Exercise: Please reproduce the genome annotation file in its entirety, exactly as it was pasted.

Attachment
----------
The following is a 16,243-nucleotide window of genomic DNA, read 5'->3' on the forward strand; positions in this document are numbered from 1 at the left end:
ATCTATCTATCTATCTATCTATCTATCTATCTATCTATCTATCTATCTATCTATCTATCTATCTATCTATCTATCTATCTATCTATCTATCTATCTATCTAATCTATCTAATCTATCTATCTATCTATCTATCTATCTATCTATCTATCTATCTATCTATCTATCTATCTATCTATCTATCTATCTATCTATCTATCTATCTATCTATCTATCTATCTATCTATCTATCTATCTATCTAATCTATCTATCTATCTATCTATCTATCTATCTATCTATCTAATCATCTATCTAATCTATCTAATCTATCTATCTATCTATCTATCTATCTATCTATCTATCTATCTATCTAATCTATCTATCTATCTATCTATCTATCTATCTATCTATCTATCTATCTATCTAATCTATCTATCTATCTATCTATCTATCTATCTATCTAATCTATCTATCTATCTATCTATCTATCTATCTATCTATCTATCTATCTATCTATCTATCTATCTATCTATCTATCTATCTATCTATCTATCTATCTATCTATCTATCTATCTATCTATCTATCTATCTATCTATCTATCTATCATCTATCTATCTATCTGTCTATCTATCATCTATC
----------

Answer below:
The following is a 16,243-nucleotide window of genomic DNA, read 5'->3' on the forward strand; positions in this document are numbered from 1 at the left end:
ATCTATCTATCTATCTATCTATCTATCTATCTATCTATCTATCTATCTATCTATCTATCTATCTATCTATCTATCTATCTATCTATCTATCTATCTATCTAATCTATCTAATCTATCTATCTATCTATCTATCTATCTATCTATCTATCTATCTATCTATCTATCTATCTATCTATCTATCTATCTATCTATCTATCTATCTATCTATCTATCTATCTATCTATCTATCTATCTATCTAATCTATCTATCTATCTATCTATCTATCTATCTATCTATCTAATCATCTATCTAATCTATCTAATCTATCTATCTATCTATCTATCTATCTATCTATCTATCTATCTATCTAATCTATCTATCTATCTATCTATCTATCTATCTATCTATCTATCTATCTATCTAATCTATCTATCTATCTATCTATCTATCTATCTATCTAATCTATCTATCTATCTATCTATCTATCTATCTATCTATCTATCTATCTATCTATCTATCTATCTATCTATCTATCTATCTATCTATCTATCTATCTATCTATCTATCTATCTATCTATCTATCTATCTATCTATCTATCTATCATCTATCTATCTATCTGTCTATCTATCATCTATC